WASHINGTON — Now that the partial government shutdown is over, the GOP members of the Louisiana congressional delegation are honing in on the botched rollout of the Affordable Care Act thus far this month.
Sen. David Vitter, R-La., and Reps. Bill Cassidy, R-Baton Rouge; Steve Scalise, R-Jefferson; Charles Boustany, R-Lafayette; and John Fleming, R-Minden, wrote to Health and Human Services Secretary Kathleen Sebelius on Tuesday to ask about the numbers of people enrolled in Louisiana in the health care exchanges and about the increased premium costs for some residents.
“By any reasonable standard, you were not prepared (on Oct. 1),” the letter states, after recounting many of the problems with the HealthCare.gov website for health care exchanges.
“In our state of Louisiana, not a single person was able to sign up with our state’s largest insurer on the opening day of Obamacare open enrollment because of website glitches and delays,” the letter continues. “News stories continue to report that Louisiana enrollment remains low because of trouble accessing the HealthCare.gov website.”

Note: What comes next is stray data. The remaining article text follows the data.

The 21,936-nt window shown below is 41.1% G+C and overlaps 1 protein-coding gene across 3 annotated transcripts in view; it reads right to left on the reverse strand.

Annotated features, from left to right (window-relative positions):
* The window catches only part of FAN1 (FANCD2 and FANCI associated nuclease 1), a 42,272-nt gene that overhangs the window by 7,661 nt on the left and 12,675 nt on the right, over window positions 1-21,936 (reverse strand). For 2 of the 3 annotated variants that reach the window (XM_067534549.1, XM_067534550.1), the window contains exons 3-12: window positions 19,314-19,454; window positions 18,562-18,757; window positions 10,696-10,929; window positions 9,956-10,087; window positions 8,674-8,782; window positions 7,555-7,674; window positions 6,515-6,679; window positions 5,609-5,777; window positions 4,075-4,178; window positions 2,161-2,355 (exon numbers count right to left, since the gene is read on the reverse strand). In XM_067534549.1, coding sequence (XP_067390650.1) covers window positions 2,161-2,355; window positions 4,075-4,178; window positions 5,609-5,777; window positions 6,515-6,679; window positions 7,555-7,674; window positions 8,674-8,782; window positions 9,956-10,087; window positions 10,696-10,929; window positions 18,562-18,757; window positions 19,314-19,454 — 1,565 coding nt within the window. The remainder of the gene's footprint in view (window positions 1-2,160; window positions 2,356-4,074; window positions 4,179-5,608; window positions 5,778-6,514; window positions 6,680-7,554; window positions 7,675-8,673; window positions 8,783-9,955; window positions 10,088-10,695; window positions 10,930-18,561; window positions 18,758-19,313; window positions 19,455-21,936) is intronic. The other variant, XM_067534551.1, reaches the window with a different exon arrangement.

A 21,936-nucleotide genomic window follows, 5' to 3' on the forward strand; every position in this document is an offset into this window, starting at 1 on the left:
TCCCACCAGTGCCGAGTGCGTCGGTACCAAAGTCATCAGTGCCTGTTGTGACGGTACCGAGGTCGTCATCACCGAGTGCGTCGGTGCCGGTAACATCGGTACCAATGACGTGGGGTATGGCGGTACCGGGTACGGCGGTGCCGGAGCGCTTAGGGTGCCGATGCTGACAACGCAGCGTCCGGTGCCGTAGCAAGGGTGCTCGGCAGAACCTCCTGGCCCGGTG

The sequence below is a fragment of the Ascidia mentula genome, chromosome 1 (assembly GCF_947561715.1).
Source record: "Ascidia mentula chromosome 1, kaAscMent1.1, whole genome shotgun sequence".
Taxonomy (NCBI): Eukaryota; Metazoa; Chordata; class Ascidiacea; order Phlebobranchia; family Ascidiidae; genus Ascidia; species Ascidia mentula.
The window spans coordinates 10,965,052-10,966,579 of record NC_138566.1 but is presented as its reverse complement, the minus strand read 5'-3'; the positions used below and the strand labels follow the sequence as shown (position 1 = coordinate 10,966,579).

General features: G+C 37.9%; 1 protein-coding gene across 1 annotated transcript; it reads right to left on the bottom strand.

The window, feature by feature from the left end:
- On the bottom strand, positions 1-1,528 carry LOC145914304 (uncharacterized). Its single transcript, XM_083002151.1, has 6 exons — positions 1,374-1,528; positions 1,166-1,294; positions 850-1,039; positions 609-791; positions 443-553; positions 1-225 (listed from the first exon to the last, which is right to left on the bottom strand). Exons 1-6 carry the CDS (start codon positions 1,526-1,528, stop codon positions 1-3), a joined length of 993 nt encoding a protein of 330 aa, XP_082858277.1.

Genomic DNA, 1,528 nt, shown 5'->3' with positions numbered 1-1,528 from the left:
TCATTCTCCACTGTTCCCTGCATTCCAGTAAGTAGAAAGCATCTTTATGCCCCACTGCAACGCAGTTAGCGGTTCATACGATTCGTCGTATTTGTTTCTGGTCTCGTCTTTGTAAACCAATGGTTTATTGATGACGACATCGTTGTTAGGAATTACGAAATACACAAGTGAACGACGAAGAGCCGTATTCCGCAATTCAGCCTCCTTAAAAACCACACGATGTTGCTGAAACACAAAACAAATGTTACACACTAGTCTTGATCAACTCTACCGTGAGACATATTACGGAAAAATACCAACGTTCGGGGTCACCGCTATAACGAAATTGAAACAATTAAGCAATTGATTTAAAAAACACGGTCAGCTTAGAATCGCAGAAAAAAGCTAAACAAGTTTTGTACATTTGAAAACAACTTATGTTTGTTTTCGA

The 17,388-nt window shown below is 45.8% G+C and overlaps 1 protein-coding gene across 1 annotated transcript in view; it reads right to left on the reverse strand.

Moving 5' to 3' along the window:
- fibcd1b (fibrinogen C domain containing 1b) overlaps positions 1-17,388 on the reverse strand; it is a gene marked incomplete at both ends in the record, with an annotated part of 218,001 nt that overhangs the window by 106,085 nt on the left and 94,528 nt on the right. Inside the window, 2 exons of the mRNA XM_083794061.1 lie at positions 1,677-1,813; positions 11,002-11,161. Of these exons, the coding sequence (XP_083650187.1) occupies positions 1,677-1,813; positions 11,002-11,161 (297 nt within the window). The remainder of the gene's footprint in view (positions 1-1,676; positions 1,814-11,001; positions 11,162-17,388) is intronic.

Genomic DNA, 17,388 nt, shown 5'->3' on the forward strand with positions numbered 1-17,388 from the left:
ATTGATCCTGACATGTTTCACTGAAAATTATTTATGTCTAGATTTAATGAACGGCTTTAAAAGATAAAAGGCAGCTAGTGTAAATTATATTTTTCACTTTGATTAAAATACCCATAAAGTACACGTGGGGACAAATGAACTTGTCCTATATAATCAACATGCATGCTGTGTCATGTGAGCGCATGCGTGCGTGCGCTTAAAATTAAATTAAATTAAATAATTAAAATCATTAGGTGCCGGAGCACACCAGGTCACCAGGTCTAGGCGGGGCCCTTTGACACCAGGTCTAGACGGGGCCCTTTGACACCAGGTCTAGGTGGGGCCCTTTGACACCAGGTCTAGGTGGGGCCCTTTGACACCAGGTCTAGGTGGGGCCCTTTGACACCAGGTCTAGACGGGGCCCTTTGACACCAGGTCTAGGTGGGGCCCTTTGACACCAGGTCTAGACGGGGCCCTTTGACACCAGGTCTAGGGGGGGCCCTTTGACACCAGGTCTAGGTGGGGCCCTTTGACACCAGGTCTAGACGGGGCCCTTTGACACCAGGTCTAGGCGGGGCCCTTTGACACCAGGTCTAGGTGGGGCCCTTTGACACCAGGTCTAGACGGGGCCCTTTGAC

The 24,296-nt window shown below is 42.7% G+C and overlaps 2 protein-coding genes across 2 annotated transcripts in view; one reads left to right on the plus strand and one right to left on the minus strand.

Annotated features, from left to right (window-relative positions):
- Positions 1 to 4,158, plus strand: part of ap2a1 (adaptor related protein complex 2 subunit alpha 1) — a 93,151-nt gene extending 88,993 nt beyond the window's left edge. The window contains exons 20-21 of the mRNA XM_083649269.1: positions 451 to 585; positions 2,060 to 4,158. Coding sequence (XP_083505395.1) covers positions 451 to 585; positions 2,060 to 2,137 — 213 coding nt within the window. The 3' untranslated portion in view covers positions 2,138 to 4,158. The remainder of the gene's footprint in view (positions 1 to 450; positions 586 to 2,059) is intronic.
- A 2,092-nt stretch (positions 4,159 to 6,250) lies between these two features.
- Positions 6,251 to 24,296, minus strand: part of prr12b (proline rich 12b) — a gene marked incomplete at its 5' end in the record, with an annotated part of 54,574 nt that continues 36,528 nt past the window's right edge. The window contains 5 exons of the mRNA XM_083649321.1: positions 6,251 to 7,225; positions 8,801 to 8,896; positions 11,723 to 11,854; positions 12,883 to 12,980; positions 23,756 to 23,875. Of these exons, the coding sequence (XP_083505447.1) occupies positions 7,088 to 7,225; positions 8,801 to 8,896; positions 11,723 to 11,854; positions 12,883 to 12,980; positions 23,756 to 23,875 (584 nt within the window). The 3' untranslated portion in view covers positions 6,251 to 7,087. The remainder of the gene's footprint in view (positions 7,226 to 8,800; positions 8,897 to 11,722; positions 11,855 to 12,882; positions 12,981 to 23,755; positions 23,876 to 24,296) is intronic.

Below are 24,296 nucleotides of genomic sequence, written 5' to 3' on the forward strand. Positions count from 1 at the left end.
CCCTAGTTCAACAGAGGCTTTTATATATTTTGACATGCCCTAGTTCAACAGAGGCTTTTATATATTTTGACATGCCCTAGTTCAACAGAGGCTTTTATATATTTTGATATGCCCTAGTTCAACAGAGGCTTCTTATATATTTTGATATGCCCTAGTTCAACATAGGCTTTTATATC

The White House has said updated enrollment numbers are expected to be released in mid-November. Tuesday’s letter asks for a response from Sebelius by Nov. 28.
On Monday, Scalise called the website rollout a “national embarrassment” and Fleming has gone further by calling on Sebelius to resign.
“Louisiana families would like to know why this site, costing millions upon millions of tax dollars, doesn’t work,” Cassidy added in an email response on Tuesday. “This is the minimum level of transparency that should be given. It’s not too much to ask.”
The letter also asks Sebelius to provide more details on what tests were done on the website before its launch and for the results of such testing.
The delegation also asks why the launch was not delayed if problems were anticipated.
President Barack Obama has acknowledged problems with the website and said that more outside experts are now working on the problems.
Obama also has said that many of the initial issues arose from greater-than-expected traffic on the website right away.
The letter also questions what other underlying problems with the website are and what lesser level of web traffic did the administration actually anticipate.
In an email response, Sen. Mary Landrieu, D-La., said she is “frustrated with the delays and glitches, and the (Obama) administration needs to act swiftly to get the website fixed and functional.”
But, as a supporter of the health care law, Landrieu insisted , “We need to keep moving forward so that anyone looking for more competitively priced, quality health insurance” can have it available online through the exchanges.